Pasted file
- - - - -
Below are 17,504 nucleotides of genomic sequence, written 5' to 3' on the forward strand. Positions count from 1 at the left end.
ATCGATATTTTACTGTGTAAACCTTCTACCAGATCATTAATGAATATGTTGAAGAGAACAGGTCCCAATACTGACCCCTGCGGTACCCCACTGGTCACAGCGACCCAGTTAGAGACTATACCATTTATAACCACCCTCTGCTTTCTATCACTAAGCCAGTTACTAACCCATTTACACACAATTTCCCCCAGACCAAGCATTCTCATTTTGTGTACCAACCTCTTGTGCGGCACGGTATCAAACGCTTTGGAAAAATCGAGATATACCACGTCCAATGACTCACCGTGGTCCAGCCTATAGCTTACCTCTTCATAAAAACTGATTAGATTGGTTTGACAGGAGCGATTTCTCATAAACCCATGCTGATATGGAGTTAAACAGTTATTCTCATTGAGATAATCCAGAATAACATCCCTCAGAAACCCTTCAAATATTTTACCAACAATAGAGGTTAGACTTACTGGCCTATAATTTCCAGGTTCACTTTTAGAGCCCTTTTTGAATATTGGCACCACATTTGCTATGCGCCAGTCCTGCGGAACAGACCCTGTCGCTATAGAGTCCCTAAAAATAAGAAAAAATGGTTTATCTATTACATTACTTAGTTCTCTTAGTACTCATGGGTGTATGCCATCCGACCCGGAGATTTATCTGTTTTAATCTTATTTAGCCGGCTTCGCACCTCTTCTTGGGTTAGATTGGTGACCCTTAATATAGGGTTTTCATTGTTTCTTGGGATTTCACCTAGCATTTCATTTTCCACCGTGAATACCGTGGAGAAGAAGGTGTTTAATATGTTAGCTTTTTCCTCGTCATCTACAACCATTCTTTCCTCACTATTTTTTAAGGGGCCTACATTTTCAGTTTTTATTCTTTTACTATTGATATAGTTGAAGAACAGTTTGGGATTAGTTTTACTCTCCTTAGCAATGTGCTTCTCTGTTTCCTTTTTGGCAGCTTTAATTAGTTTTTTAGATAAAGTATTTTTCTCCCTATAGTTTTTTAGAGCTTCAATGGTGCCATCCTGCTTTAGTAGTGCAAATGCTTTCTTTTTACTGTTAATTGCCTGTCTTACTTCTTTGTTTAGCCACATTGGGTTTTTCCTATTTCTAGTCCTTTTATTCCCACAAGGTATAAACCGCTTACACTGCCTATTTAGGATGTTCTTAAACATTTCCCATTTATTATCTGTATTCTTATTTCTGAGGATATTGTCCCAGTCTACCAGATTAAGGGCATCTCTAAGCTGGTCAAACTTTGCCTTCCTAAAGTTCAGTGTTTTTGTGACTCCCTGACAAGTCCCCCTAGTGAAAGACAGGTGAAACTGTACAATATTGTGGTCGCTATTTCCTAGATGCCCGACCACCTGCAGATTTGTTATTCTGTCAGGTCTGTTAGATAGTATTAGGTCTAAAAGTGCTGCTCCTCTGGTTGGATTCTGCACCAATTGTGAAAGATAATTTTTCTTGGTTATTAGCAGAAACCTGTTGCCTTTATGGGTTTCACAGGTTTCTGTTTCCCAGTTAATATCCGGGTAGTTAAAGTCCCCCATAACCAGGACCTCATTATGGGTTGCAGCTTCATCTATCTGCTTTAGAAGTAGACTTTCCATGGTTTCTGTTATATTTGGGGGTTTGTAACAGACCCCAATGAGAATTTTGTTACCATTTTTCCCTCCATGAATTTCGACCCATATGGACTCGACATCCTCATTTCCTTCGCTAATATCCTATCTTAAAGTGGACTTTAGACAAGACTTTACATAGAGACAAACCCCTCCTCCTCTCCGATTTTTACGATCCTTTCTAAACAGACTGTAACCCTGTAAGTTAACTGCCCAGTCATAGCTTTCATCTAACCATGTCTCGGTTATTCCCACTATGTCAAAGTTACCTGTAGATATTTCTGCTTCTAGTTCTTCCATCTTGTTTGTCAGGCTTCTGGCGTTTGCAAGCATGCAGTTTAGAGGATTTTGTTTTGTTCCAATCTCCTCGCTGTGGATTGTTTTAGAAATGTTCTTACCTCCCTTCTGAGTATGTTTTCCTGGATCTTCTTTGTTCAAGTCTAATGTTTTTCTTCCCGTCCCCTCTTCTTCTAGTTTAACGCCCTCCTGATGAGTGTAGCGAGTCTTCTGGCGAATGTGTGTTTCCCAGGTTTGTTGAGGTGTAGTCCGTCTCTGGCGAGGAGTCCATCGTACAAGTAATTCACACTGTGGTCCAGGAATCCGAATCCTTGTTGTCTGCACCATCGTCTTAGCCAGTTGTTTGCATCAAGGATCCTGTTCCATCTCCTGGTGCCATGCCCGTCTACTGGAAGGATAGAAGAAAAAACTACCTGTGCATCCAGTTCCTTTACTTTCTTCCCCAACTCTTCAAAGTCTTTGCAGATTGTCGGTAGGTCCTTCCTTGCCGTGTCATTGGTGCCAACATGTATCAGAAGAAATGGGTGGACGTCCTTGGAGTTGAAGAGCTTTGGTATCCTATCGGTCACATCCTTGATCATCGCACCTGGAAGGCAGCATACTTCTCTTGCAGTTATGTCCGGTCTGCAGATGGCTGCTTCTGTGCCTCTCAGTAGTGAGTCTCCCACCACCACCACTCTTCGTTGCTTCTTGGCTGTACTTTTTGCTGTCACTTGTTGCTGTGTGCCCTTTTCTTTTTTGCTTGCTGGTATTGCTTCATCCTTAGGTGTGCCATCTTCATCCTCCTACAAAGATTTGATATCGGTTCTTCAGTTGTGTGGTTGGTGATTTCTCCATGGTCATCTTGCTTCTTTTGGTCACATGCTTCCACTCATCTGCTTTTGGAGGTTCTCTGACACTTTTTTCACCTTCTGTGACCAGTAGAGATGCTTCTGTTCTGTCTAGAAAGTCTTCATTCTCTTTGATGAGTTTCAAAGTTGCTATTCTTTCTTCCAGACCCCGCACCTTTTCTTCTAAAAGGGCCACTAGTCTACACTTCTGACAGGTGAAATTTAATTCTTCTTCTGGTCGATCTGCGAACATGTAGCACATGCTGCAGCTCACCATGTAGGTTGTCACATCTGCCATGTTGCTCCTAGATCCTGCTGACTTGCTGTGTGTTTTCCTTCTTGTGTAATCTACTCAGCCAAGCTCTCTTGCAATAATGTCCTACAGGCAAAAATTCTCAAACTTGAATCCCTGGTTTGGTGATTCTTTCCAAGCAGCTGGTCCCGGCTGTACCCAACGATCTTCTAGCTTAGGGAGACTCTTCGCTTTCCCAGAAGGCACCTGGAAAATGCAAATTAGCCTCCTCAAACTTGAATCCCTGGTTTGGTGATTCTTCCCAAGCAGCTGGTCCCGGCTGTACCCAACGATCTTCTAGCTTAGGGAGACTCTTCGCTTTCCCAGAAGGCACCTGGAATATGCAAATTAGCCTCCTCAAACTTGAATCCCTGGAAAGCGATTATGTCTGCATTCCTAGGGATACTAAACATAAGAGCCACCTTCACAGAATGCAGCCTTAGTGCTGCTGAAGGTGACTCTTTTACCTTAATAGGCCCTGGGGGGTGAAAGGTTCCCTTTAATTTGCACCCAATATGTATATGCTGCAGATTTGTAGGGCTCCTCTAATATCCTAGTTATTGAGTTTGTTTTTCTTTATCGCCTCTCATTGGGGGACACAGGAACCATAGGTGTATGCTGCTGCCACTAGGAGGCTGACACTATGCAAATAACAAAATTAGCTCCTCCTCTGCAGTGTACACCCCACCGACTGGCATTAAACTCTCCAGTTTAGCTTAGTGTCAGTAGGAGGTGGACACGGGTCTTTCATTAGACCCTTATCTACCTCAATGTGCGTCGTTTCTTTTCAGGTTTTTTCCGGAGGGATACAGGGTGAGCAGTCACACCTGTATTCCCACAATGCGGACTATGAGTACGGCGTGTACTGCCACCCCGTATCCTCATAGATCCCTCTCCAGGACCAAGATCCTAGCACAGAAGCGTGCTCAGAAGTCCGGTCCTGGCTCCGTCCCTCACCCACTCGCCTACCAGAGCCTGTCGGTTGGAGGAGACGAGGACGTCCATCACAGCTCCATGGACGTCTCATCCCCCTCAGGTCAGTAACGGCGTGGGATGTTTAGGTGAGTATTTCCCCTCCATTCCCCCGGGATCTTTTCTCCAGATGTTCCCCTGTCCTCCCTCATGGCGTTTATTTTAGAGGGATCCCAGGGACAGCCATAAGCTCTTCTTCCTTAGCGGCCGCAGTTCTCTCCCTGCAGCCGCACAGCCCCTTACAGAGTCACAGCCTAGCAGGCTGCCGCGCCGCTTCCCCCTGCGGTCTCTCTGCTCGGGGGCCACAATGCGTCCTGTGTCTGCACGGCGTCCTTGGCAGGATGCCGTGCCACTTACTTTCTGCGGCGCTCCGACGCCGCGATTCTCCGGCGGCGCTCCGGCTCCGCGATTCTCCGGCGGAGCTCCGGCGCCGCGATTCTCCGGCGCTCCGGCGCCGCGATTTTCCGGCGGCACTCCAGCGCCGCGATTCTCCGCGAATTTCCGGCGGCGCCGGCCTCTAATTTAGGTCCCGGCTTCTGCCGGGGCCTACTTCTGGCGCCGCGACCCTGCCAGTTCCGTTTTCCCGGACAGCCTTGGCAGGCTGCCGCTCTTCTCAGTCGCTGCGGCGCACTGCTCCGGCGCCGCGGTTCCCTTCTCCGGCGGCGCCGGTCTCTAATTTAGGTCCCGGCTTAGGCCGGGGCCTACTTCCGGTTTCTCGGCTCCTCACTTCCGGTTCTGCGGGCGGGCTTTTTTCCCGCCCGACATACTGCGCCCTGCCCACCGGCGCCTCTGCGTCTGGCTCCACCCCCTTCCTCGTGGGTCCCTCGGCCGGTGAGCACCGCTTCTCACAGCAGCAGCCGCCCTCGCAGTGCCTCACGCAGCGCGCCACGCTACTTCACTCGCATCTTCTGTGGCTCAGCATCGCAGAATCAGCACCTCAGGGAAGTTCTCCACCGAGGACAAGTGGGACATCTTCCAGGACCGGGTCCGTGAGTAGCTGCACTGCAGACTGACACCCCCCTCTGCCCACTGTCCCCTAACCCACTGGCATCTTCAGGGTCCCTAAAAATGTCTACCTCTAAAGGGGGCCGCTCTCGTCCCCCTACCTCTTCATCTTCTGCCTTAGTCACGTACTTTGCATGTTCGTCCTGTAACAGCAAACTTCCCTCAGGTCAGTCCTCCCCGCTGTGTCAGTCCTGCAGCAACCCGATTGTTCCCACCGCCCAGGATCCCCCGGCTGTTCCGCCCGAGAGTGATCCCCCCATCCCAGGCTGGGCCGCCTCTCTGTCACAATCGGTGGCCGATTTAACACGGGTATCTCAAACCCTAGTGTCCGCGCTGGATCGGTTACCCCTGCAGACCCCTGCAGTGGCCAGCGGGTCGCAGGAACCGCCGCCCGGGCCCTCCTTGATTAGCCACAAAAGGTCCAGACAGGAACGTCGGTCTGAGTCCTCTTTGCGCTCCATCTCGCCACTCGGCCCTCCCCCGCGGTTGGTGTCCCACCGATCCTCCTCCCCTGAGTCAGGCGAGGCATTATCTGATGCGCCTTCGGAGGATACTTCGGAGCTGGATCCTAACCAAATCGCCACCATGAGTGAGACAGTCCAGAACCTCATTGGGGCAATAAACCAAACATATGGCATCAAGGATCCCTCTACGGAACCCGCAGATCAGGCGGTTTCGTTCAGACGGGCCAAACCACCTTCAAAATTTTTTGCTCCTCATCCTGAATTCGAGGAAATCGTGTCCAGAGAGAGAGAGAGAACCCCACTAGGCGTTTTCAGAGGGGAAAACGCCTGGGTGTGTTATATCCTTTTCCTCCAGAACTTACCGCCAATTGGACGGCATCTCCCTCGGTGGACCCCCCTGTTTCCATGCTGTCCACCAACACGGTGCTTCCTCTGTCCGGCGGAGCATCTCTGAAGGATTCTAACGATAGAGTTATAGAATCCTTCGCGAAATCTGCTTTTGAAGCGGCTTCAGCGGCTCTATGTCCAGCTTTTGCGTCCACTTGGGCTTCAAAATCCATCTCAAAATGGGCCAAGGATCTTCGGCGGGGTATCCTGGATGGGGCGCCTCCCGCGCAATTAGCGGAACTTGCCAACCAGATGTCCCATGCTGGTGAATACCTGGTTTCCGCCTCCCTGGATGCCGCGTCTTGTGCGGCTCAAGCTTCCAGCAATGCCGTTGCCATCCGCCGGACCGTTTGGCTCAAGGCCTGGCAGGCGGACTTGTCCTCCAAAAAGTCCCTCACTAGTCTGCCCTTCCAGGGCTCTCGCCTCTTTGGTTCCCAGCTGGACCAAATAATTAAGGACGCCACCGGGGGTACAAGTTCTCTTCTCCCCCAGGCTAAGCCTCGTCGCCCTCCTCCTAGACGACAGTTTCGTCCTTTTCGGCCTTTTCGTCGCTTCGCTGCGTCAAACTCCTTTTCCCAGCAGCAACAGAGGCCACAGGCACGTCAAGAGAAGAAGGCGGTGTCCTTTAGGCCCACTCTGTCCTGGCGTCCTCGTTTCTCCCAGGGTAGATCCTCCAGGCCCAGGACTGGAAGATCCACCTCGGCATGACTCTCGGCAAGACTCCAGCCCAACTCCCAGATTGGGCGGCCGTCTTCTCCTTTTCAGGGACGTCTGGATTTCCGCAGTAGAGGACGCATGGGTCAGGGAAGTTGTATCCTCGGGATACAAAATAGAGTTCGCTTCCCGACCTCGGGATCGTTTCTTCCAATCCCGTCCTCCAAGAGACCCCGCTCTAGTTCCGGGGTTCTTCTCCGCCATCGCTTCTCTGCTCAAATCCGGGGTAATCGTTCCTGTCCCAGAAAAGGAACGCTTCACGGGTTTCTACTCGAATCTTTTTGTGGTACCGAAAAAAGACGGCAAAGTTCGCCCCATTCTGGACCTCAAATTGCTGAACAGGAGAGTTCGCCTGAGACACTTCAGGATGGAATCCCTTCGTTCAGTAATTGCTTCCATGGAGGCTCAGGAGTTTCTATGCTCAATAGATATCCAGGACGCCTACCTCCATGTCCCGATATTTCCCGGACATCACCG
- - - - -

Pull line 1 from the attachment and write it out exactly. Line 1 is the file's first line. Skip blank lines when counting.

Below are 17,504 nucleotides of genomic sequence, written 5' to 3' on the forward strand. Positions count from 1 at the left end.